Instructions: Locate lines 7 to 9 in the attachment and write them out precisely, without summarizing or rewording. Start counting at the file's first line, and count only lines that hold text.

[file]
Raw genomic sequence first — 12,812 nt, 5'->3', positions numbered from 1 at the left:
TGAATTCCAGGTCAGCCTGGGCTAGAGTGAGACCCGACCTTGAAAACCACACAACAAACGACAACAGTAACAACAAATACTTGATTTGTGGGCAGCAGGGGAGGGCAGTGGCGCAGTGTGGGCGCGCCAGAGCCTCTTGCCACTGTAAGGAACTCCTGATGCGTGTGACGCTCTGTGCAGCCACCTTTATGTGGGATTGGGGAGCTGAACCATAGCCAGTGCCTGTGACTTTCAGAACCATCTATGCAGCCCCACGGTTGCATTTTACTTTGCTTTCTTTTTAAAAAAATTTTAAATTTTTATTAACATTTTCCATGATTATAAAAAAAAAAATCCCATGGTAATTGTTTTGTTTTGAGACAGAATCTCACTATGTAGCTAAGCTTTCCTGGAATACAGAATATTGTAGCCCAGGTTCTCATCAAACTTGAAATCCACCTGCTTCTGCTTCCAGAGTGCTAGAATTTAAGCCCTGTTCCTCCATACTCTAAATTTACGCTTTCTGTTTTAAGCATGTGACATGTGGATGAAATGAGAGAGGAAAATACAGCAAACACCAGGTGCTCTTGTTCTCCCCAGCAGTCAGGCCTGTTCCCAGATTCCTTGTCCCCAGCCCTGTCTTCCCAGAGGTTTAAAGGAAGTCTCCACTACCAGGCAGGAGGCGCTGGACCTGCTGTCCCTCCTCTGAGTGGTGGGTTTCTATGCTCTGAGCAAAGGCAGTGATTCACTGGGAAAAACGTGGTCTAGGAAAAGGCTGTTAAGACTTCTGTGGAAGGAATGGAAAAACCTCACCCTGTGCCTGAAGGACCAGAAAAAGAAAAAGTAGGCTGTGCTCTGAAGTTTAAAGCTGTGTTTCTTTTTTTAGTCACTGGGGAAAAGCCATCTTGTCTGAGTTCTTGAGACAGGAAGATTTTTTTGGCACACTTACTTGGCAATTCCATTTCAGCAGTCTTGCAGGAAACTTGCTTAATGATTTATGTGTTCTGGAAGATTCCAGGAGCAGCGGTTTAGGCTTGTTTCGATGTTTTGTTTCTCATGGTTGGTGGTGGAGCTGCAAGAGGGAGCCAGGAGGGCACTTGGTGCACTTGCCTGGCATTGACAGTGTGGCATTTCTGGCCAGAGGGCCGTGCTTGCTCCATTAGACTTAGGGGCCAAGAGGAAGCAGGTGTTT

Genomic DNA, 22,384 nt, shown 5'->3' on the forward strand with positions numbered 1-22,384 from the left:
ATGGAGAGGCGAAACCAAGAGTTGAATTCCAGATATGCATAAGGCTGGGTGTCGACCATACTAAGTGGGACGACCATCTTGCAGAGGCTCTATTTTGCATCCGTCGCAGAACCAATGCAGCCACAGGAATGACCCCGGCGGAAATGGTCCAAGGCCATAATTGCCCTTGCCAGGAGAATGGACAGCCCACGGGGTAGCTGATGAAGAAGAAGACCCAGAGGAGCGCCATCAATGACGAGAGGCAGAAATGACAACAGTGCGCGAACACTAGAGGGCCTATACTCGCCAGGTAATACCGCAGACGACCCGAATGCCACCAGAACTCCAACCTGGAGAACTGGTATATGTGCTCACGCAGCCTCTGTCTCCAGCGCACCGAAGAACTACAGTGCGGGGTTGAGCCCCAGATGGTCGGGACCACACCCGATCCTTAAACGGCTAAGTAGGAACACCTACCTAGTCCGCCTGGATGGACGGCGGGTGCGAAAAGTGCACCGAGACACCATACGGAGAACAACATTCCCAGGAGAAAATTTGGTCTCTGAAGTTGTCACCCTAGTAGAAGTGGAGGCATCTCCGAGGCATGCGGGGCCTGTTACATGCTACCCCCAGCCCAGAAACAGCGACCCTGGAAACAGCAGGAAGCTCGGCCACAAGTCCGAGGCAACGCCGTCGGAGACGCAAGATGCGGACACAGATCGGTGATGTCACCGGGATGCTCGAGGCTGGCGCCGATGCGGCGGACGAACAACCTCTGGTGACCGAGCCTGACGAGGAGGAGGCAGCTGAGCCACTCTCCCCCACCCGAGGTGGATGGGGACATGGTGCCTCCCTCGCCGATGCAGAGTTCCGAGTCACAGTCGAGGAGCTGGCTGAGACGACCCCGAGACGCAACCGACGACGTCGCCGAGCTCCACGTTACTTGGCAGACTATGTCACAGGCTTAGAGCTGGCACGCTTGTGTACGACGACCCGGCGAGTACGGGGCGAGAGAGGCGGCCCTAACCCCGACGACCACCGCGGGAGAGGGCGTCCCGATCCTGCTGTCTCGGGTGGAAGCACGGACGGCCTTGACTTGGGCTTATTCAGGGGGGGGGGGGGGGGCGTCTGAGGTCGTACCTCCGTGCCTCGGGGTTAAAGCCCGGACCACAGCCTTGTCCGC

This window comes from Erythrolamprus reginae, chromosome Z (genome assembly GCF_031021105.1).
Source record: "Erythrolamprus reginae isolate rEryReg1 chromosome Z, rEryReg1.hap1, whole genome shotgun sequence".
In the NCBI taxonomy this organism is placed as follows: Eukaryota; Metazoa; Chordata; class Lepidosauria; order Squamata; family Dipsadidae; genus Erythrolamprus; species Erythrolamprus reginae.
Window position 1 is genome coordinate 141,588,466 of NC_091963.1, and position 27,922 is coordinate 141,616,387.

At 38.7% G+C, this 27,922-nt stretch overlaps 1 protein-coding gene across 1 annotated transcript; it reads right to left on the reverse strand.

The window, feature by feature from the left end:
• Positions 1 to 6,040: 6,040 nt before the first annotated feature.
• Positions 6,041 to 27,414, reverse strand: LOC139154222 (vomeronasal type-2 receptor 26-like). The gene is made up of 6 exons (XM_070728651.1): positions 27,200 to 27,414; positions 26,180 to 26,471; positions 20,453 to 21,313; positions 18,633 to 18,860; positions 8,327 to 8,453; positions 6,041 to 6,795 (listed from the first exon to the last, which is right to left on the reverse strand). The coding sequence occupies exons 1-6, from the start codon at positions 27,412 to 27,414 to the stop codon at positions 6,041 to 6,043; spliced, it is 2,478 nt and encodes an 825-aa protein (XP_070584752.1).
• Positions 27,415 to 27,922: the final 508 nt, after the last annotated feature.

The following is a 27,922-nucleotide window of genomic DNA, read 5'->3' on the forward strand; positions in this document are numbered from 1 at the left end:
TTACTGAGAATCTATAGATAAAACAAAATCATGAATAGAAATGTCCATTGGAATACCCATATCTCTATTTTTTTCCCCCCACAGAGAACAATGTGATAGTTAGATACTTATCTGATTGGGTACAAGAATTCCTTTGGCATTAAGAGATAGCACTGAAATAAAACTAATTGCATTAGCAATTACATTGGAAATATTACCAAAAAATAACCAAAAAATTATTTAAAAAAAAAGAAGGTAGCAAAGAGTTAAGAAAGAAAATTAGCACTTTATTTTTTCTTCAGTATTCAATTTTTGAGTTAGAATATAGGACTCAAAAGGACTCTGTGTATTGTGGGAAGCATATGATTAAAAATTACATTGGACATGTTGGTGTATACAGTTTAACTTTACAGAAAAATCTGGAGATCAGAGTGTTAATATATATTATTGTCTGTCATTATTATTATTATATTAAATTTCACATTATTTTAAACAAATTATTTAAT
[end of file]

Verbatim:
In the NCBI taxonomy this organism is placed as follows: Eukaryota; Metazoa; Chordata; class Lepidosauria; order Squamata; family Dipsadidae; genus Erythrolamprus; species Erythrolamprus reginae.
Window position 1 is genome coordinate 141,588,466 of NC_091963.1, and position 27,922 is coordinate 141,616,387.

At 38.7% G+C, this 27,922-nt stretch overlaps 1 protein-coding gene across 1 annotated transcript; it reads right to left on the reverse strand.